We're big fans of Andres Jaque's playful House in Never Never Land, which was designed to preserve as many of the existing trees on its site as possible instead of razing them to the ground. Long before this colorful Ibiza home's foundation was laid, the designers mapped out every single bush and tree, since the allotment supports various animal habitats and comprises an important migration corridor for certain species. Then 80% of the building was raised up on stilts, further reducing its footprint.
House in Never Never Land was built on a 1300 square meter allotment in the Cala Vadella Valley of Ibiza. A verdant island that fosters fauna and flora, the land prompted the owners of this particular home to want to affect their habitat as little as possible. In addition to reducing the amount of substrate clearance and lifting the home, all waste and waste treatment facilities were clustered in one central concrete vessel. What ground was displaced to built the home was actually added to the skin of the building and buttressed with water-retaining gelatin to facilitate proper water absorption and avoid disruption to normal water run off.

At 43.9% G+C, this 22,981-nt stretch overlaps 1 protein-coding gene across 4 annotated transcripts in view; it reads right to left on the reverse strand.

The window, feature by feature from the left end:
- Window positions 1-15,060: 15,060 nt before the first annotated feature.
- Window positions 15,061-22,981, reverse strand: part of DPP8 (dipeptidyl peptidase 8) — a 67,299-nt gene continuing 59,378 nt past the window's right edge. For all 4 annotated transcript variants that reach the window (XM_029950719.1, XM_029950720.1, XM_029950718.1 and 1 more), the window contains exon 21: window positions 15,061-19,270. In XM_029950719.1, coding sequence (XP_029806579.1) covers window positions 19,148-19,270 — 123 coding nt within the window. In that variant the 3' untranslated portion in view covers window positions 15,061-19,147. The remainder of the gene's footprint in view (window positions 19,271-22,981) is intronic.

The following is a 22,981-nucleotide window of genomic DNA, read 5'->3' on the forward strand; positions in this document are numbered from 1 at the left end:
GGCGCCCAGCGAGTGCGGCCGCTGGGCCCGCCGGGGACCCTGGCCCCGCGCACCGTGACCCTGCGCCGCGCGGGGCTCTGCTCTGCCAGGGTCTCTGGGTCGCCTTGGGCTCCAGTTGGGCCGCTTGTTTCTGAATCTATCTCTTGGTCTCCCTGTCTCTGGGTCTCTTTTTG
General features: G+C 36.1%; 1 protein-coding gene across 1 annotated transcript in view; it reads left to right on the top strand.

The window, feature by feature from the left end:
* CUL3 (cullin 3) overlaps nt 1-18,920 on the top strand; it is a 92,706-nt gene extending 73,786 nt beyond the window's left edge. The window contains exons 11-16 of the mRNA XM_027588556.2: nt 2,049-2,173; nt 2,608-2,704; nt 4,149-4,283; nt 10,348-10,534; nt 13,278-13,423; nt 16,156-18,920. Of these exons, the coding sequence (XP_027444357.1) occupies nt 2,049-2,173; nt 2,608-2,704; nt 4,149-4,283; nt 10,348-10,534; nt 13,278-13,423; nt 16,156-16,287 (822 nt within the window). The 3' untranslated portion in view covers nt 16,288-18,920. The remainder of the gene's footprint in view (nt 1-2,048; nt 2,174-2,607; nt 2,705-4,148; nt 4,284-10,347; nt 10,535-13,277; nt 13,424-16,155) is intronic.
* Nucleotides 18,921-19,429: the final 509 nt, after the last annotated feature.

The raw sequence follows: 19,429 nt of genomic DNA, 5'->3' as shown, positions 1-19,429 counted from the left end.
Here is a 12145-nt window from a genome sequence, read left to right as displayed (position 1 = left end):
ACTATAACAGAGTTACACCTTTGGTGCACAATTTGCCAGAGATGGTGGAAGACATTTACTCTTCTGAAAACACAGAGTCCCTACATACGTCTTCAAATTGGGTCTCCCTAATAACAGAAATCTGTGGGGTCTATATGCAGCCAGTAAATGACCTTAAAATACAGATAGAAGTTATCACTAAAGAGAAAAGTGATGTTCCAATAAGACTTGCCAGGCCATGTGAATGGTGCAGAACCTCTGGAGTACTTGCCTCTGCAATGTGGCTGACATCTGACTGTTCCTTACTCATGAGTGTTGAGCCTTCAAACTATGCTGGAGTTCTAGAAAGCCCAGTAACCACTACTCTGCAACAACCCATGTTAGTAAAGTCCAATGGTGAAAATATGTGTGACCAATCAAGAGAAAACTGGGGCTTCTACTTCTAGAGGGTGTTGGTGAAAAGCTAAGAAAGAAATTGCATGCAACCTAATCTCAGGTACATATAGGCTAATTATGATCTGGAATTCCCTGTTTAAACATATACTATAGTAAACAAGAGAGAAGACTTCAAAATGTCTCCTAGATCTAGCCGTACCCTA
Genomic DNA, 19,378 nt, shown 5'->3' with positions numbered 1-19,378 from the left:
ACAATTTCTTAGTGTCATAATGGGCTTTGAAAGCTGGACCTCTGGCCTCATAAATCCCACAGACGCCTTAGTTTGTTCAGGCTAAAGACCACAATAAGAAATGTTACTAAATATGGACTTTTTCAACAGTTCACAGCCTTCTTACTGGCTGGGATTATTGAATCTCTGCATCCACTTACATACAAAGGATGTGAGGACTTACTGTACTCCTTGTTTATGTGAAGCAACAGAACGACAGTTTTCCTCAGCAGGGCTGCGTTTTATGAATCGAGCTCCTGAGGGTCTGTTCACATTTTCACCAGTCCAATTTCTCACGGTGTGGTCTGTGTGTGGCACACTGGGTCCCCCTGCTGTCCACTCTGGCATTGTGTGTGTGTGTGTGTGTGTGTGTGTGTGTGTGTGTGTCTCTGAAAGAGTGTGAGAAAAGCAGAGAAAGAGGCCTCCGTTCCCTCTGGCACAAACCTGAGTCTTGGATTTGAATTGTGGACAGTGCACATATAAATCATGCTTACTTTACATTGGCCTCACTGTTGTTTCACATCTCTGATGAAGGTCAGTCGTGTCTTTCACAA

A small swimming pool was built on plane amidst the tree tops to give residents a direct connection with their natural environment, and an outdoor room was built sans air conditioning; a variety of other interventions inside blends simple living with a tiny bit of California hedonism. But this is important: even though this house references Peter Pan’s Never Never Land, achieving this kind of sustainability in every home is no fantasy!